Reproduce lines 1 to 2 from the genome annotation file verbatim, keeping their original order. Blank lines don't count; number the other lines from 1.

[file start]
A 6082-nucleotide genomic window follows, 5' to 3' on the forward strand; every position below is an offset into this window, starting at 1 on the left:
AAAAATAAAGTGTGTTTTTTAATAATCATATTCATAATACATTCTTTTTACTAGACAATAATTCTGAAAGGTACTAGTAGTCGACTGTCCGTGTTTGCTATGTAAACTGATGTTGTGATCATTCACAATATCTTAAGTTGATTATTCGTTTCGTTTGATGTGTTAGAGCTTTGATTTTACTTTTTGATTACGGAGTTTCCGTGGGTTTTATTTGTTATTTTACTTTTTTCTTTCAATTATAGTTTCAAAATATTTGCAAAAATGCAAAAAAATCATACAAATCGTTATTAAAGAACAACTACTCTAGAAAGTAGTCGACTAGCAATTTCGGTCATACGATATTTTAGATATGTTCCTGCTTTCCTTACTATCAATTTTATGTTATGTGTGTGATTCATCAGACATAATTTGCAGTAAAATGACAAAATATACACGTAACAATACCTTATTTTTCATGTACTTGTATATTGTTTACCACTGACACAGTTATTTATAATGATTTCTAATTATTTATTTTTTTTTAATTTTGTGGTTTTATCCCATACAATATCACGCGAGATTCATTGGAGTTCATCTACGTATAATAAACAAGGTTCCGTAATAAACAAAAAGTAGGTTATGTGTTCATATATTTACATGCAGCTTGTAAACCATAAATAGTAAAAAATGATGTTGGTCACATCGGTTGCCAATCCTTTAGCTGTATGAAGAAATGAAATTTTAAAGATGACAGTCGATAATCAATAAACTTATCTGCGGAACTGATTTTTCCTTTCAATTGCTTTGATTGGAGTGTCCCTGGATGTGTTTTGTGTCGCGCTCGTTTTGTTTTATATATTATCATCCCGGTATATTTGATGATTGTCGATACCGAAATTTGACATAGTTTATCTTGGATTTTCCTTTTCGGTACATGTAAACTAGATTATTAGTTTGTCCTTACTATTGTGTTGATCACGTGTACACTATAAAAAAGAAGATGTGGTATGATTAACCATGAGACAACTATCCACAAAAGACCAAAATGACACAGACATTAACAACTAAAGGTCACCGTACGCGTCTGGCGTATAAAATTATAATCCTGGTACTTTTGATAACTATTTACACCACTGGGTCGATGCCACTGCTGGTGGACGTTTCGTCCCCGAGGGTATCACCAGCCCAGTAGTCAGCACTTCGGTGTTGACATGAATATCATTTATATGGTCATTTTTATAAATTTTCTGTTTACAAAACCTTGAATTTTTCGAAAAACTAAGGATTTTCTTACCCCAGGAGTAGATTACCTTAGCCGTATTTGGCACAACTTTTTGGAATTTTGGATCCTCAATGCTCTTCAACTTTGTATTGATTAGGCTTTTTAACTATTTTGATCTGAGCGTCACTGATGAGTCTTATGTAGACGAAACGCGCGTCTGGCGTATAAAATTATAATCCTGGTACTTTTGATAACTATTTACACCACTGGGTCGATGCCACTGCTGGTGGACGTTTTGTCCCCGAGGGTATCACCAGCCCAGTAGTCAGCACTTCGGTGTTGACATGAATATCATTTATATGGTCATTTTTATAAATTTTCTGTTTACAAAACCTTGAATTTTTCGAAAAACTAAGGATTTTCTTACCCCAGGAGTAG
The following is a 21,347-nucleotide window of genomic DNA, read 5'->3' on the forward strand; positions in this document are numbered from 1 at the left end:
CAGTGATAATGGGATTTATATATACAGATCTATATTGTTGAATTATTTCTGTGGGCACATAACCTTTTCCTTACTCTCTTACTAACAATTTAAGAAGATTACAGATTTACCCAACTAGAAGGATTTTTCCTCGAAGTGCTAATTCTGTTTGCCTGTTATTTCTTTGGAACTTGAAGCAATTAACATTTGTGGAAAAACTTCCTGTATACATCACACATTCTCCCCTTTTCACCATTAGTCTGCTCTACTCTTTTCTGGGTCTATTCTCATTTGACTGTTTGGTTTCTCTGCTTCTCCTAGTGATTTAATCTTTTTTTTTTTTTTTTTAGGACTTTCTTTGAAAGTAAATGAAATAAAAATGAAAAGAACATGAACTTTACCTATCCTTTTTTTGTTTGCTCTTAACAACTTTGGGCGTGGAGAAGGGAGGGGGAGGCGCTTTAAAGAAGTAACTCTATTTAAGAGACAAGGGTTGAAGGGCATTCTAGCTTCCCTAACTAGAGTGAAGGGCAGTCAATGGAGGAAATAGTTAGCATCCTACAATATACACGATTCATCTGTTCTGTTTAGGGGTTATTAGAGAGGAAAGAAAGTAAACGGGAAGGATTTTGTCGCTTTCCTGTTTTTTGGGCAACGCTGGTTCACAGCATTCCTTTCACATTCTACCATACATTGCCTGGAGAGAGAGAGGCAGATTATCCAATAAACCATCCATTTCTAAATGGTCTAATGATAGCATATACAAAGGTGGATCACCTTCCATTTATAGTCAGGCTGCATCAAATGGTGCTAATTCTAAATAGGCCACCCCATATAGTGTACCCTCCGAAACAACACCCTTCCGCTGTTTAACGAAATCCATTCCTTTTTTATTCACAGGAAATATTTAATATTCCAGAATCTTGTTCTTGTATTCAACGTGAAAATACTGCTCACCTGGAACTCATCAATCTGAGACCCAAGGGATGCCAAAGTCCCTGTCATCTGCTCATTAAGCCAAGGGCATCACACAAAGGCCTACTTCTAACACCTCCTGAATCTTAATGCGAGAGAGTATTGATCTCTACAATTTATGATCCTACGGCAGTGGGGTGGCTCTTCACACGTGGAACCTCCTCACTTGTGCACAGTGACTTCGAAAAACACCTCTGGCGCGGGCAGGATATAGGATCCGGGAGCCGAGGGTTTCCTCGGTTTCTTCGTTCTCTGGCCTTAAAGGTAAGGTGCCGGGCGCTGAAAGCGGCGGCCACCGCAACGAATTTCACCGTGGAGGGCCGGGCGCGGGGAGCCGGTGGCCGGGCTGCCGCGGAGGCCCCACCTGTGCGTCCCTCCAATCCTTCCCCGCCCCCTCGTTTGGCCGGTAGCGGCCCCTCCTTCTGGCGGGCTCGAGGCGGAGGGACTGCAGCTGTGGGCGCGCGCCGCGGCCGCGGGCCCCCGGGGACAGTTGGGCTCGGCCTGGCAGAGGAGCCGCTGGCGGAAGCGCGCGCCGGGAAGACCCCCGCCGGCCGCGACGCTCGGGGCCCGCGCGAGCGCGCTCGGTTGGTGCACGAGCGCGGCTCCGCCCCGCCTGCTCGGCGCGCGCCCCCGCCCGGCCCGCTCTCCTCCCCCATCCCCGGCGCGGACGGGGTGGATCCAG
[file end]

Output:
A 6082-nucleotide genomic window follows, 5' to 3' on the forward strand; every position below is an offset into this window, starting at 1 on the left:
AAAAATAAAGTGTGTTTTTTAATAATCATATTCATAATACATTCTTTTTACTAGACAATAATTCTGAAAGGTACTAGTAGTCGACTGTCCGTGTTTGCTATGTAAACTGATGTTGTGATCATTCACAATATCTTAAGTTGATTATTCGTTTCGTTTGATGTGTTAGAGCTTTGATTTTACTTTTTGATTACGGAGTTTCCGTGGGTTTTATTTGTTATTTTACTTTTTTCTTTCAATTATAGTTTCAAAATATTTGCAAAAATGCAAAAAAATCATACAAATCGTTATTAAAGAACAACTACTCTAGAAAGTAGTCGACTAGCAATTTCGGTCATACGATATTTTAGATATGTTCCTGCTTTCCTTACTATCAATTTTATGTTATGTGTGTGATTCATCAGACATAATTTGCAGTAAAATGACAAAATATACACGTAACAATACCTTATTTTTCATGTACTTGTATATTGTTTACCACTGACACAGTTATTTATAATGATTTCTAATTATTTATTTTTTTTTAATTTTGTGGTTTTATCCCATACAATATCACGCGAGATTCATTGGAGTTCATCTACGTATAATAAACAAGGTTCCGTAATAAACAAAAAGTAGGTTATGTGTTCATATATTTACATGCAGCTTGTAAACCATAAATAGTAAAAAATGATGTTGGTCACATCGGTTGCCAATCCTTTAGCTGTATGAAGAAATGAAATTTTAAAGATGACAGTCGATAATCAATAAACTTATCTGCGGAACTGATTTTTCCTTTCAATTGCTTTGATTGGAGTGTCCCTGGATGTGTTTTGTGTCGCGCTCGTTTTGTTTTATATATTATCATCCCGGTATATTTGATGATTGTCGATACCGAAATTTGACATAGTTTATCTTGGATTTTCCTTTTCGGTACATGTAAACTAGATTATTAGTTTGTCCTTACTATTGTGTTGATCACGTGTACACTATAAAAAAGAAGATGTGGTATGATTAACCATGAGACAACTATCCACAAAAGACCAAAATGACACAGACATTAACAACTAAAGGTCACCGTACGCGTCTGGCGTATAAAATTATAATCCTGGTACTTTTGATAACTATTTACACCACTGGGTCGATGCCACTGCTGGTGGACGTTTCGTCCCCGAGGGTATCACCAGCCCAGTAGTCAGCACTTCGGTGTTGACATGAATATCATTTATATGGTCATTTTTATAAATTTTCTGTTTACAAAACCTTGAATTTTTCGAAAAACTAAGGATTTTCTTACCCCAGGAGTAGATTACCTTAGCCGTATTTGGCACAACTTTTTGGAATTTTGGATCCTCAATGCTCTTCAACTTTGTATTGATTAGGCTTTTTAACTATTTTGATCTGAGCGTCACTGATGAGTCTTATGTAGACGAAACGCGCGTCTGGCGTATAAAATTATAATCCTGGTACTTTTGATAACTATTTACACCACTGGGTCGATGCCACTGCTGGTGGACGTTTTGTCCCCGAGGGTATCACCAGCCCAGTAGTCAGCACTTCGGTGTTGACATGAATATCATTTATATGGTCATTTTTATAAATTTTCTGTTTACAAAACCTTGAATTTTTCGAAAAACTAAGGATTTTCTTACCCCAGGAGTAG